The thing I’m thinking about is a game of blackjack. Do you know how to play blackjack? Let’s pretend that you and I go play blackjack together not as opponents but as a team. We’re friends so we’re going to split the winnings 50/50. We don’t know if we’re going to win. We don’t know how much we’re going to win. We don’t know how long it’s going to take to win. All we know is that we’re going to be friends. We have a good time playing the game. You go to a table and we each have $1 on the same hand to blackjack. The deal is two aces. We’re going to split the aces and double down. I’m out of cash and you’re not so you put $2 more down. You’ve bet $3 and I bet $1. We still don’t know if we’re going to win or how much we’re going to win and how long it’s going to take them.

The future is still unknowable. What we’re certain is you got $3 and I bet $1. If we win, does 50/50 sound fair? It should be 75/25. That is logical, it is obvious, it’s unambiguous. There’s no other way to think about it. I got to deal for 50/50. I could sue you and probably win because you agreed to it, but because you agreed to it and legally enforced it, it doesn’t make it fair. What’s fair is that your share of the winnings should be based on your share of the bets. When you contribute to a startup, it’s exactly the same thing. The bet is betting profits or capital gains of the company. The value of the bet is equal to the fair market value of our contributions. If you’ve worked for me for a year and you’re worth $100,000 and I don’t pay you, you have essentially bet your salary.

You may bet less than your salary. You’re going to bet a portion of your salary. If you have taken a 50% pay cut, I pay you half your salary and you’re betting the other half. If I use your garage to run my company, I don’t pay you rent. You’re paying the value of the rent. If you bring a screen-printing press that you had in your basement to give to the company, you’re betting that fair market value of the screen-printing press. If you buy plane tickets and hotel, I don’t reimburse you, you’re betting the value of those expenses. If you can contribute and you’re not paying for fair market value, it becomes a bet. It’s very simple, your share of the equity is based on your share of the bets.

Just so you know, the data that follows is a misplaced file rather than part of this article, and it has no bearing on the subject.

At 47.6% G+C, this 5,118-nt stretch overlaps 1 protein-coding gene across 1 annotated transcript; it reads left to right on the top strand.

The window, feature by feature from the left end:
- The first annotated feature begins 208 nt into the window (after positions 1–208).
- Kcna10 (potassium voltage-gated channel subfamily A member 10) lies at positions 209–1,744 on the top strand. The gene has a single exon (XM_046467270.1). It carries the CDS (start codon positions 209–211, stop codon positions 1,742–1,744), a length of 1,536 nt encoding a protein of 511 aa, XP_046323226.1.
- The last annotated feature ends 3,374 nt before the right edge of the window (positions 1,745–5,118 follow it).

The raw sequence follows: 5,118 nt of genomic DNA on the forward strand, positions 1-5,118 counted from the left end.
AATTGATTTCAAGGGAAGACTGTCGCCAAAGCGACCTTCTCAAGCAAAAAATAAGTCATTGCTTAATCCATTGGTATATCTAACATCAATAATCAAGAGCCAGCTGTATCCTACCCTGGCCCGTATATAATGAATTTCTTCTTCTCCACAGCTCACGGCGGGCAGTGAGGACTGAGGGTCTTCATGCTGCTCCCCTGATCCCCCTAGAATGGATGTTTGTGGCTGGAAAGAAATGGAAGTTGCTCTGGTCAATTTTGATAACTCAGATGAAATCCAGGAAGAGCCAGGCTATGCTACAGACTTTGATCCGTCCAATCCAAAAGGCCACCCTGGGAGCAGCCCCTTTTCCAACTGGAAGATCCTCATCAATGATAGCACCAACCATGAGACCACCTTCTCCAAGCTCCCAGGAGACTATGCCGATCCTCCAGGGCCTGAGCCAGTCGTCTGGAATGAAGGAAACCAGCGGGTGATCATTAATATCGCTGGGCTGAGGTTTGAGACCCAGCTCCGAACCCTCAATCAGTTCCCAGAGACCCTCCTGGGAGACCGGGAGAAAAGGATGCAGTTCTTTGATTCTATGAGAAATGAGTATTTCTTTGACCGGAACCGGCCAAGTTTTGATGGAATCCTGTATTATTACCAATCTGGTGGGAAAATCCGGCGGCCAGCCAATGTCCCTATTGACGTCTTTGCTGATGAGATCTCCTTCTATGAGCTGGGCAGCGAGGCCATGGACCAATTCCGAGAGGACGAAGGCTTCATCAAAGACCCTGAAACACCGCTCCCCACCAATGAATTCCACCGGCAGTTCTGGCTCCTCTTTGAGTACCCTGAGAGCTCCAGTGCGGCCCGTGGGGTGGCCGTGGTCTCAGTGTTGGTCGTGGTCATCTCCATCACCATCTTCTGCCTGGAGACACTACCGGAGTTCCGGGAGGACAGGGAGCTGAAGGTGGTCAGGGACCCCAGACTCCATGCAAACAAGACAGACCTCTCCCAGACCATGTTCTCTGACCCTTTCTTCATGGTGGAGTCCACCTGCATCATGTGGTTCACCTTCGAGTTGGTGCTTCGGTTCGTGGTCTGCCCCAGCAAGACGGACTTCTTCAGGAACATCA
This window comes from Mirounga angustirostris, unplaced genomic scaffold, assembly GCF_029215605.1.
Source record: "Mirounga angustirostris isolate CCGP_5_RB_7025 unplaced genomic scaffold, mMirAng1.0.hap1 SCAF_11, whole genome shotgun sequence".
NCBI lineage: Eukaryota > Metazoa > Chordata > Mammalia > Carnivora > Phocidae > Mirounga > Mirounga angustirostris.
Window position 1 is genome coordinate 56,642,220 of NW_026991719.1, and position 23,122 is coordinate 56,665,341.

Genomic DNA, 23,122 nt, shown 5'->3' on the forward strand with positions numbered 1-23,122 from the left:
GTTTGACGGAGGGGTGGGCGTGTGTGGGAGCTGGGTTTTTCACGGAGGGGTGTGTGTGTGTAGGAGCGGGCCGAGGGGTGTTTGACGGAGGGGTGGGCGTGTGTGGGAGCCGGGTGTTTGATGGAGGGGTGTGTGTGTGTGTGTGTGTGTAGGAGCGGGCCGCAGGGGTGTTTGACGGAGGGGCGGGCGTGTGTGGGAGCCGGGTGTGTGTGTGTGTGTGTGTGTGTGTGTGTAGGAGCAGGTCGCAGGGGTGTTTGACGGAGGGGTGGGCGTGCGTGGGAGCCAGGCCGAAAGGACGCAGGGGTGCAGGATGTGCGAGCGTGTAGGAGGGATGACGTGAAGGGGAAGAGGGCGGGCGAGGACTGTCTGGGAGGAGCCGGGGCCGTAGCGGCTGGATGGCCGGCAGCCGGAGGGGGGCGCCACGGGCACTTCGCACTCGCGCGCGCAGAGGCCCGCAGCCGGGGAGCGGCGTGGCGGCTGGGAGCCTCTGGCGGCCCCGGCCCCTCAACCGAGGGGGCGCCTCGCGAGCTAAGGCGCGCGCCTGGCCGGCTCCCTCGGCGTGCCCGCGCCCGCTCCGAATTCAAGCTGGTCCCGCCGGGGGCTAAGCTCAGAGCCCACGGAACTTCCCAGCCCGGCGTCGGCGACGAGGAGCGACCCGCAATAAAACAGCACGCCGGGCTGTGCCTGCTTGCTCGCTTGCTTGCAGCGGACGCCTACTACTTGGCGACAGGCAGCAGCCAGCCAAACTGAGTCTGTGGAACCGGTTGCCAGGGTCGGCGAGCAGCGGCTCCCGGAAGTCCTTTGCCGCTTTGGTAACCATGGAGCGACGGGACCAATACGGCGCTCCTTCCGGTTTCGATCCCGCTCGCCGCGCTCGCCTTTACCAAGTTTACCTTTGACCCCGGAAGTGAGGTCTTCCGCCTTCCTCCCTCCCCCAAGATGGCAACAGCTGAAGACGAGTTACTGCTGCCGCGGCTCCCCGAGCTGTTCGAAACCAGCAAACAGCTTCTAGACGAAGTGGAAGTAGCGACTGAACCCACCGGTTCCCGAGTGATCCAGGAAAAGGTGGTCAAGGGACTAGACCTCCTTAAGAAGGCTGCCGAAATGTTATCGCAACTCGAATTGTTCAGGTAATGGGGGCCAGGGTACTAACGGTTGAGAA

One thing that wasn’t mentioned is cash. Let’s say somebody partnered that isn’t going to actively work in the company but puts cash in. How do you value cash or is it the same type of value as if somebody took a pickup? Is it the same type of value?

Equity is often used as a tool for incentives. It’s a lousy incentive because you’re going to have to work harder. Click To Tweet

There are two kinds of contributions. There’s non-cash contribution, which are things like time, ideas, relationships, things that don’t require you to take cash out of your pocket. The cash contribution is cash out of your pocket. If I paid you $100 an hour to work for me and you want to buy something that costs $100, how many hours would you have work in order to earn that money?

I already know the answer. It’s for two hours because I have to pay taxes on it.

When I pay you, I pay Social Security taxes and employment taxes. When you receive the money, you pay income taxes. When you buy the thing, you pay sales taxes. You have to work for two hours. Cash is more scarce and has higher taxation than non-cash.

It’s contributed after those taxes.

If you gave me $100,000, do you want me to think twice before I spend it? That is why I want you to think twice. You have to align the interests of the investor and the entrepreneur. In Slicing Pie, there’s a unit called a slice. It’s a fictional unit of the amount of contributions like a poker chip. For every dollar non-cash you contribute, you’re betting two slices. For every dollar in cash, you’re betting four slices. I call those normalizers or multipliers. That formula smooths the difference between cash and non-cash. It reflects a great deal of risk we take when you start a company. That’s how you account for it. When we reach break-even or Series A, your share is equal to your slices divided by all the slices, just like in poker, it was your chips divided by all the chips.

TWS 24 | Minimizing Failures In Startups

Slicing Pie: Fund Your Company Without Funds